just as we began our attempts to conceive and have come across many other hurdles up until this point. There were days when I thought I may never experience viewing my baby on an ultrasound, hearing her heartbeat or feeling her kick…and then in a matter of  hours, I went from talking to the nurse at CNY, during my blood draw, about how I had
some cramps since the second day after transfer to finding out those cramps were my baby implanting and snuggling into my womb.
I remember my last unsuccessful IVF In December of 2010 – I was debriefing with Dr. Cain on the phone, sitting in front of my Christmas tree, talking to her about how my eggs weren’t maturing no matter what the meds protocol was. If she had told me, during that phone call, that in a matter of months I would be pregnant., there is no way I would have believed her. If she had said that next Christmas would be completely different for me because I would not be in the midst of fertility treatments and would instead be in the midst of my pregnancy, I would have been skeptical. That is what is so difficult, the chances that pregnancy will happen are actually quite significant, but we do not know when or how that will happen. What I can tell you though, is that if you persist, the likelihood that you will become pregnant is much greater than the chance that you will never become pregnant. I am not saying the road is easy or the journey is smooth, I am just saying that if I gave up last Christmas and wasn’t open to different options, I would be sitting here this holiday season feeling the same sadness that I had felt over the last four years.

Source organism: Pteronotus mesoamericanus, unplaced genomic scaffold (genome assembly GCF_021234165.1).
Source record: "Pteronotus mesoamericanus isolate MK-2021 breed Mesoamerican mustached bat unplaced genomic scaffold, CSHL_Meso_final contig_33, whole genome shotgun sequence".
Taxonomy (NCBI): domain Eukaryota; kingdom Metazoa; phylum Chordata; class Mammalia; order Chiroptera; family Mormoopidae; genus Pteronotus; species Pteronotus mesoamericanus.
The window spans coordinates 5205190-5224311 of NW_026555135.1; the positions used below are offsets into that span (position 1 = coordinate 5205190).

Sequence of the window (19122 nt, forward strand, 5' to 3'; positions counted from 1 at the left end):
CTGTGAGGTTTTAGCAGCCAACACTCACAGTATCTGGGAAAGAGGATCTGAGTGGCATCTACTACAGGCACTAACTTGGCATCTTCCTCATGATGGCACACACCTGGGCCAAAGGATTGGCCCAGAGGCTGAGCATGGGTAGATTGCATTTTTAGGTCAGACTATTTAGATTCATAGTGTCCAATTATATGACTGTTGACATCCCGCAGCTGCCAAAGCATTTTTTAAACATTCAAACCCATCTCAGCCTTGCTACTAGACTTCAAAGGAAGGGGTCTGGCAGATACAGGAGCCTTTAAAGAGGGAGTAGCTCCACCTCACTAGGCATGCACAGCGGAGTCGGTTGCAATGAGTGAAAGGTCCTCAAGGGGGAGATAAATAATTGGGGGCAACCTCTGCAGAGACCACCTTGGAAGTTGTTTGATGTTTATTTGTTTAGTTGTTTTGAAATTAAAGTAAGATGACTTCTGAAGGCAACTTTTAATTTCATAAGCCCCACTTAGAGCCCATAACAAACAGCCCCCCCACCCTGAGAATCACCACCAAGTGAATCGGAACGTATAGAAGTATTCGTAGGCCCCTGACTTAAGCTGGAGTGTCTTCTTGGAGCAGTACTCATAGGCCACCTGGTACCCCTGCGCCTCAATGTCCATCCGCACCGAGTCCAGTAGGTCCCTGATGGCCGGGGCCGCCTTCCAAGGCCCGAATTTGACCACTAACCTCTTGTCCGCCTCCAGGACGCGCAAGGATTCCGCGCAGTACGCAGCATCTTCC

My intention for you is this: Reflect upon what you have done already to treat your infertility and what you might do differently for the next cycle. Do not get caught up in the financial part of the process, but get caught up in the fact that we have opportunities the generation before us did not. Remember, that CNY Fertility & Healing Arts Centers want you to succeed nearly as much as you want to succeed. Don’t forget that money comes and money goes, and certain experiences in life truly are worth any amount of money. Lastly, don’t give up on your dream. I am proof that when you open yourself up to possibilities and you simply forge forward, your dream can become a reality.